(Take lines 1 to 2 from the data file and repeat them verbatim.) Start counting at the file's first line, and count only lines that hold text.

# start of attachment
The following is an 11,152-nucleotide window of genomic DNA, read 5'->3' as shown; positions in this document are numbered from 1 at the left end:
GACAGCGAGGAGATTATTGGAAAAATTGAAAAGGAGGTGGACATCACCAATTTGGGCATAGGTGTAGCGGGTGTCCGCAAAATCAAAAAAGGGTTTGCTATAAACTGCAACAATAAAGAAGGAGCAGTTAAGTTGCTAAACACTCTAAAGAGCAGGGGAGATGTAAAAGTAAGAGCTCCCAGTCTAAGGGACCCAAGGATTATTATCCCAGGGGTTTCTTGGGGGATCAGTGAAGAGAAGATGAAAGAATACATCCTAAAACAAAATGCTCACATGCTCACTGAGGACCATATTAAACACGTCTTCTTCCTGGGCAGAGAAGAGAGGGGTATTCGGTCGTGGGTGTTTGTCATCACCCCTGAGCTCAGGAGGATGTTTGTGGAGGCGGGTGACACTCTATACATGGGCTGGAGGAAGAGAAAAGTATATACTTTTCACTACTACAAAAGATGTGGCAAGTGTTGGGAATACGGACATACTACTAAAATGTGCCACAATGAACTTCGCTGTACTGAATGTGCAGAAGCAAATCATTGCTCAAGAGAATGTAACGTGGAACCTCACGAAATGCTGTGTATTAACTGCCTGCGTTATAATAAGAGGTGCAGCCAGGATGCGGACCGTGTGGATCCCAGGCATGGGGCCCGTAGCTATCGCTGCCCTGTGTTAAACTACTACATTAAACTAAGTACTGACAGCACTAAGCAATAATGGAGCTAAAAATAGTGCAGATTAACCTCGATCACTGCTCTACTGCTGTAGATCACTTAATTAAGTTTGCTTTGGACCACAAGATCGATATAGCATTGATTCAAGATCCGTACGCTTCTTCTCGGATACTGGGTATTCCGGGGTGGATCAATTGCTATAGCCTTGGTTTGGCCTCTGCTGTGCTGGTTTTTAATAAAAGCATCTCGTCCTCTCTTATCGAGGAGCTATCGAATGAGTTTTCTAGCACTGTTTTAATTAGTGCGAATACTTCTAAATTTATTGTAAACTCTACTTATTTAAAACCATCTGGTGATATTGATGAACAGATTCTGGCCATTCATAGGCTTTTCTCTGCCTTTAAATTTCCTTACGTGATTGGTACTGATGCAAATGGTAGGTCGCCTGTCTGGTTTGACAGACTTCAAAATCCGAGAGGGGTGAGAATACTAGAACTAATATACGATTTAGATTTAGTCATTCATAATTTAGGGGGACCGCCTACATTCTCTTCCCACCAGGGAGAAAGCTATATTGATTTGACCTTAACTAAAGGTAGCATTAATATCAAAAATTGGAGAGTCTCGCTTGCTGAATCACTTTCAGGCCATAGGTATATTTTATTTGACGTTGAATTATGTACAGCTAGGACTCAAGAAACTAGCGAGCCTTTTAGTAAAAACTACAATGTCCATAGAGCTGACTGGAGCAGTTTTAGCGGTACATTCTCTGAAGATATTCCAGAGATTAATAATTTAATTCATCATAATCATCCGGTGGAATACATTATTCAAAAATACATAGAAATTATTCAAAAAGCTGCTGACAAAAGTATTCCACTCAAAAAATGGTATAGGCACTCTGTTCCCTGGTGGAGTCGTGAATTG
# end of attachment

The following is an 11,152-nucleotide window of genomic DNA, read 5'->3' as shown; positions in this document are numbered from 1 at the left end:
GACAGCGAGGAGATTATTGGAAAAATTGAAAAGGAGGTGGACATCACCAATTTGGGCATAGGTGTAGCGGGTGTCCGCAAAATCAAAAAAGGGTTTGCTATAAACTGCAACAATAAAGAAGGAGCAGTTAAGTTGCTAAACACTCTAAAGAGCAGGGGAGATGTAAAAGTAAGAGCTCCCAGTCTAAGGGACCCAAGGATTATTATCCCAGGGGTTTCTTGGGGGATCAGTGAAGAGAAGATGAAAGAATACATCCTAAAACAAAATGCTCACATGCTCACTGAGGACCATATTAAACACGTCTTCTTCCTGGGCAGAGAAGAGAGGGGTATTCGGTCGTGGGTGTTTGTCATCACCCCTGAGCTCAGGAGGATGTTTGTGGAGGCGGGTGACACTCTATACATGGGCTGGAGGAAGAGAAAAGTATATACTTTTCACTACTACAAAAGATGTGGCAAGTGTTGGGAATACGGACATACTACTAAAATGTGCCACAATGAACTTCGCTGTACTGAATGTGCAGAAGCAAATCATTGCTCAAGAGAATGTAACGTGGAACCTCACGAAATGCTGTGTATTAACTGCCTGCGTTATAATAAGAGGTGCAGCCAGGATGCGGACCGTGTGGATCCCAGGCATGGGGCCCGTAGCTATCGCTGCCCTGTGTTAAACTACTACATTAAACTAAGTACTGACAGCACTAAGCAATAATGGAGCTAAAAATAGTGCAGATTAACCTCGATCACTGCTCTACTGCTGTAGATCACTTAATTAAGTTTGCTTTGGACCACAAGATCGATATAGCATTGATTCAAGATCCGTACGCTTCTTCTCGGATACTGGGTATTCCGGGGTGGATCAATTGCTATAGCCTTGGTTTGGCCTCTGCTGTGCTGGTTTTTAATAAAAGCATCTCGTCCTCTCTTATCGAGGAGCTATCGAATGAGTTTTCTAGCACTGTTTTAATTAGTGCGAATACTTCTAAATTTATTGTAAACTCTACTTATTTAAAACCATCTGGTGATATTGATGAACAGATTCTGGCCATTCATAGGCTTTTCTCTGCCTTTAAATTTCCTTACGTGATTGGTACTGATGCAAATGGTAGGTCGCCTGTCTGGTTTGACAGACTTCAAAATCCGAGAGGGGTGAGAATACTAGAACTAATATACGATTTAGATTTAGTCATTCATAATTTAGGGGGACCGCCTACATTCTCTTCCCACCAGGGAGAAAGCTATATTGATTTGACCTTAACTAAAGGTAGCATTAATATCAAAAATTGGAGAGTCTCGCTTGCTGAATCACTTTCAGGCCATAGGTATATTTTATTTGACGTTGAATTATGTACAGCTAGGACTCAAGAAACTAGCGAGCCTTTTAGTAAAAACTACAATGTCCATAGAGCTGACTGGAGCAGTTTTAGCGGTACATTCTCTGAAGATATTCCAGAGATTAATAATTTAATTCATCATAATCATCCGGTGGAATACATTATTCAAAAATACATAGAAATTATTCAAAAAGCTGCTGACAAAAGTATTCCACTCAAAAAATGGTATAGGCACTCTGTTCCCTGGTGGAGTCGTGAATTG